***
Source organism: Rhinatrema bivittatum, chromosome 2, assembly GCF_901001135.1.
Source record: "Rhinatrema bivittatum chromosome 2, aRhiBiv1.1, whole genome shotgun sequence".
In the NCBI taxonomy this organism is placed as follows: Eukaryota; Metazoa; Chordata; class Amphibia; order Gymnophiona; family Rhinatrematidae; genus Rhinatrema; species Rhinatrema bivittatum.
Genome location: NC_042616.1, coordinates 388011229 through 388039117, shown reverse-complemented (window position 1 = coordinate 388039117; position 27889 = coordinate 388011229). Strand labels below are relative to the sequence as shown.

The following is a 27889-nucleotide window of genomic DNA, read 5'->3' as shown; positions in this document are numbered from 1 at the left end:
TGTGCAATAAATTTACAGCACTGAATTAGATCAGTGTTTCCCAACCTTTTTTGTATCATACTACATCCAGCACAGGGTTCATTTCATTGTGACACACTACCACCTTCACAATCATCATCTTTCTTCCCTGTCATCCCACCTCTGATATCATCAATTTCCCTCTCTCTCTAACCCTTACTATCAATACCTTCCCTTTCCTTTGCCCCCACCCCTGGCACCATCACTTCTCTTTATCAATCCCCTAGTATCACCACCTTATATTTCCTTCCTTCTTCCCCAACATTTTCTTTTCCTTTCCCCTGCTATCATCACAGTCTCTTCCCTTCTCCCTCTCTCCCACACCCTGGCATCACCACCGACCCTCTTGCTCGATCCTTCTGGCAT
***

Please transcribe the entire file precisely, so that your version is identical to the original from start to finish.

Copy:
Source organism: Rhinatrema bivittatum, chromosome 2, assembly GCF_901001135.1.
Source record: "Rhinatrema bivittatum chromosome 2, aRhiBiv1.1, whole genome shotgun sequence".
In the NCBI taxonomy this organism is placed as follows: Eukaryota; Metazoa; Chordata; class Amphibia; order Gymnophiona; family Rhinatrematidae; genus Rhinatrema; species Rhinatrema bivittatum.
Genome location: NC_042616.1, coordinates 388011229 through 388039117, shown reverse-complemented (window position 1 = coordinate 388039117; position 27889 = coordinate 388011229). Strand labels below are relative to the sequence as shown.

The following is a 27889-nucleotide window of genomic DNA, read 5'->3' as shown; positions in this document are numbered from 1 at the left end:
TGTGCAATAAATTTACAGCACTGAATTAGATCAGTGTTTCCCAACCTTTTTTGTATCATACTACATCCAGCACAGGGTTCATTTCATTGTGACACACTACCACCTTCACAATCATCATCTTTCTTCCCTGTCATCCCACCTCTGATATCATCAATTTCCCTCTCTCTCTAACCCTTACTATCAATACCTTCCCTTTCCTTTGCCCCCACCCCTGGCACCATCACTTCTCTTTATCAATCCCCTAGTATCACCACCTTATATTTCCTTCCTTCTTCCCCAACATTTTCTTTTCCTTTCCCCTGCTATCATCACAGTCTCTTCCCTTCTCCCTCTCTCCCACACCCTGGCATCACCACCGACCCTCTTGCTCGATCCTTCTGGCAT